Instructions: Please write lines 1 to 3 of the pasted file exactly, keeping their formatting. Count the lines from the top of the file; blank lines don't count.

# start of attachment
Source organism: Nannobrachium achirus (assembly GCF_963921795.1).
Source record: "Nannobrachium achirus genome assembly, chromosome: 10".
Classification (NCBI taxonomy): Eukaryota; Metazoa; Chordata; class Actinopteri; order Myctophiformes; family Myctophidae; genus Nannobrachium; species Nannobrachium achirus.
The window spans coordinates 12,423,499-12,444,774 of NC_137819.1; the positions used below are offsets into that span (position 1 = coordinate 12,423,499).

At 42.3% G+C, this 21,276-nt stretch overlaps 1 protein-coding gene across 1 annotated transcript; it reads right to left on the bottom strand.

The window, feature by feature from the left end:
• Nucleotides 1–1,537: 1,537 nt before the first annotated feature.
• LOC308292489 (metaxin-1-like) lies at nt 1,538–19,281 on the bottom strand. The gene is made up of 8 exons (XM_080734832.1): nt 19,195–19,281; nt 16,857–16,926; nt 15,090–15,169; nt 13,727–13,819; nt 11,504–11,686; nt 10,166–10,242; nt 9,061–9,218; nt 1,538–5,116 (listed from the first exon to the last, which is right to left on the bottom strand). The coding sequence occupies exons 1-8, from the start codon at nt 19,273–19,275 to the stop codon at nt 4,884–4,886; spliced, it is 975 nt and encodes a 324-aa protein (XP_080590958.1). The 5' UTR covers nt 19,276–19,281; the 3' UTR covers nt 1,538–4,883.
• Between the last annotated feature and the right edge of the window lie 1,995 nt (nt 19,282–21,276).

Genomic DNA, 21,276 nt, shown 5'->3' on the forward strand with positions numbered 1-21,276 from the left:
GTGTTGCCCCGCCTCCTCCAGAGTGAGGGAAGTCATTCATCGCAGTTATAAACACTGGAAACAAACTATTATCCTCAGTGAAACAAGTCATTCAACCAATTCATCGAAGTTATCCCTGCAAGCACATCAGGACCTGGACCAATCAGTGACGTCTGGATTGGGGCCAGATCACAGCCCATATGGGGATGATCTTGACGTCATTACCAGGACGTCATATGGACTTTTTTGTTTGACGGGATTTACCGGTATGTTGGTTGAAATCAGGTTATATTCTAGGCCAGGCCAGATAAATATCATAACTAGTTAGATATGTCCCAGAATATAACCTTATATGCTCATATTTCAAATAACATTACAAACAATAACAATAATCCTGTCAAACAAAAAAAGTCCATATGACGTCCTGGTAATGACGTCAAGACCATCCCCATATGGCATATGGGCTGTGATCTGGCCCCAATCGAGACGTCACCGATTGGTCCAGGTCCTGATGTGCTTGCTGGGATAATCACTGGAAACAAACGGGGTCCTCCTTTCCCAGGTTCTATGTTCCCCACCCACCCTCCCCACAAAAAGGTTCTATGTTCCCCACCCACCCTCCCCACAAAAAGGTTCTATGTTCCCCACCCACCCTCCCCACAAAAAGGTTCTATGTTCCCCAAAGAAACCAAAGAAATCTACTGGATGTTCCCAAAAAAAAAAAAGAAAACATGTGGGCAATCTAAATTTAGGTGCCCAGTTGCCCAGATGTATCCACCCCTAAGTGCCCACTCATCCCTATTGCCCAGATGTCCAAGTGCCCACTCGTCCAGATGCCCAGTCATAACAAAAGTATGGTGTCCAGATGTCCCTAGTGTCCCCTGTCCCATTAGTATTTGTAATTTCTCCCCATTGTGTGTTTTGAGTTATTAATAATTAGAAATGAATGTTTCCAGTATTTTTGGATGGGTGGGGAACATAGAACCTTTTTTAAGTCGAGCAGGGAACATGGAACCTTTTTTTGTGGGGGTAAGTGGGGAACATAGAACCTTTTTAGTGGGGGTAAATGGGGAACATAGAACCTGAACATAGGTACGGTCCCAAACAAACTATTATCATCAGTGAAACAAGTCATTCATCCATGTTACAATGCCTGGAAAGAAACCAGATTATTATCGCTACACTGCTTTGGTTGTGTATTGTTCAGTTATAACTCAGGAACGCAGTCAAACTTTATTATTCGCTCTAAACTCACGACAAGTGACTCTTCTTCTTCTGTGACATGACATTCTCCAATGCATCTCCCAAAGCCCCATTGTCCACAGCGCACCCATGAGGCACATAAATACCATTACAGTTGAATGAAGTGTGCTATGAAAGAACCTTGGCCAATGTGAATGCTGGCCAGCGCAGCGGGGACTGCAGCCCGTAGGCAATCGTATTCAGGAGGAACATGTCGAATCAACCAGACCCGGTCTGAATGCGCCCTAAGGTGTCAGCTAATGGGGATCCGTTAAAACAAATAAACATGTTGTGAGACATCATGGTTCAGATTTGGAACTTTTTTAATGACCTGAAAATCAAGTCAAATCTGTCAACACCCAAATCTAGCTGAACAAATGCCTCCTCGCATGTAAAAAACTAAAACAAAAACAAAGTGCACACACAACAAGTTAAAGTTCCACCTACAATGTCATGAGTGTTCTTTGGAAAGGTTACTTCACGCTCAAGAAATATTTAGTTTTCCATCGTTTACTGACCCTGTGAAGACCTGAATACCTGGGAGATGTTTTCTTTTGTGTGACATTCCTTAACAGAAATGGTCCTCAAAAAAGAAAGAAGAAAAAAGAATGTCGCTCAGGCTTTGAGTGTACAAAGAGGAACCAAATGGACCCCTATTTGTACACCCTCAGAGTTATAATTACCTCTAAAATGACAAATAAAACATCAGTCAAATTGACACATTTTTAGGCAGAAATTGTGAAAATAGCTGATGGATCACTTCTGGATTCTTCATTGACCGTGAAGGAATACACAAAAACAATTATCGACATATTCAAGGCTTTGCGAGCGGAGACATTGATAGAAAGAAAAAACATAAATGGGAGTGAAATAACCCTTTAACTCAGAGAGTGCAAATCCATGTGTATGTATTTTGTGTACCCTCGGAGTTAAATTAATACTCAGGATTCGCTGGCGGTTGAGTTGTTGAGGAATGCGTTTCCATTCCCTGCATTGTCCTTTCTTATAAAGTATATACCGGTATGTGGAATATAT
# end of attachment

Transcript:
Source organism: Nannobrachium achirus (assembly GCF_963921795.1).
Source record: "Nannobrachium achirus genome assembly, chromosome: 10".
Classification (NCBI taxonomy): Eukaryota; Metazoa; Chordata; class Actinopteri; order Myctophiformes; family Myctophidae; genus Nannobrachium; species Nannobrachium achirus.